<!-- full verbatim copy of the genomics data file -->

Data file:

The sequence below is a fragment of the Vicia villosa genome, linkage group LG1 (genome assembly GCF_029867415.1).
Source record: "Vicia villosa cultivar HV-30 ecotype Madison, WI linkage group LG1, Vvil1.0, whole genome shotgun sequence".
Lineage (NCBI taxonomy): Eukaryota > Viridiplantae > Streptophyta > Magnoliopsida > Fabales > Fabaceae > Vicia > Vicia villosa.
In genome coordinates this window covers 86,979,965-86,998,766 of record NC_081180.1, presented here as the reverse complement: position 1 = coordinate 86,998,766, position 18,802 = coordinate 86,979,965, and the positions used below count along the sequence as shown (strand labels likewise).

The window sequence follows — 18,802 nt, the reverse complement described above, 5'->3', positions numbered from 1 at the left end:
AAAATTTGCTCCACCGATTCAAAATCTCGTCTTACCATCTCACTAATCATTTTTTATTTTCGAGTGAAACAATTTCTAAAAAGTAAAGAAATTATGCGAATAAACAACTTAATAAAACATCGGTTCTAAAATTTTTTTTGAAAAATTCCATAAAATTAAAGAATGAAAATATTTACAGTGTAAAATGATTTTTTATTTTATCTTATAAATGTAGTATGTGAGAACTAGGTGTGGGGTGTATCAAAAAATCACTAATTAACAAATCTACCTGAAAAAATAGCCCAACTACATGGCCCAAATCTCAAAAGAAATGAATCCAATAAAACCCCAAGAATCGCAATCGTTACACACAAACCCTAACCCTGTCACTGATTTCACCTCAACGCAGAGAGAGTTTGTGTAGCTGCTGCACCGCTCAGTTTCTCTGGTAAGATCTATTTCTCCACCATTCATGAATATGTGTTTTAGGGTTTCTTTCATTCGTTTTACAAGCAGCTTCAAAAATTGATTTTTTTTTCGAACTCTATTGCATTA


The sequence below is a fragment of the Vicia villosa genome, linkage group LG1 (genome assembly GCF_029867415.1).
Source record: "Vicia villosa cultivar HV-30 ecotype Madison, WI linkage group LG1, Vvil1.0, whole genome shotgun sequence".
Lineage (NCBI taxonomy): Eukaryota > Viridiplantae > Streptophyta > Magnoliopsida > Fabales > Fabaceae > Vicia > Vicia villosa.
In genome coordinates this window covers 86,979,965-86,998,766 of record NC_081180.1, presented here as the reverse complement: position 1 = coordinate 86,998,766, position 18,802 = coordinate 86,979,965, and the positions used below count along the sequence as shown (strand labels likewise).

The window sequence follows — 18,802 nt, the reverse complement described above, 5'->3', positions numbered from 1 at the left end:
AAAATTTGCTCCACCGATTCAAAATCTCGTCTTACCATCTCACTAATCATTTTTTATTTTCGAGTGAAACAATTTCTAAAAAGTAAAGAAATTATGCGAATAAACAACTTAATAAAACATCGGTTCTAAAATTTTTTTTGAAAAATTCCATAAAATTAAAGAATGAAAATATTTACAGTGTAAAATGATTTTTTATTTTATCTTATAAATGTAGTATGTGAGAACTAGGTGTGGGGTGTATCAAAAAATCACTAATTAACAAATCTACCTGAAAAAATAGCCCAACTACATGGCCCAAATCTCAAAAGAAATGAATCCAATAAAACCCCAAGAATCGCAATCGTTACACACAAACCCTAACCCTGTCACTGATTTCACCTCAACGCAGAGAGAGTTTGTGTAGCTGCTGCACCGCTCAGTTTCTCTGGTAAGATCTATTTCTCCACCATTCATGAATATGTGTTTTAGGGTTTCTTTCATTCGTTTTACAAGCAGCTTCAAAAATTGATTTTTTTTTCGAACTCTATTGCATTA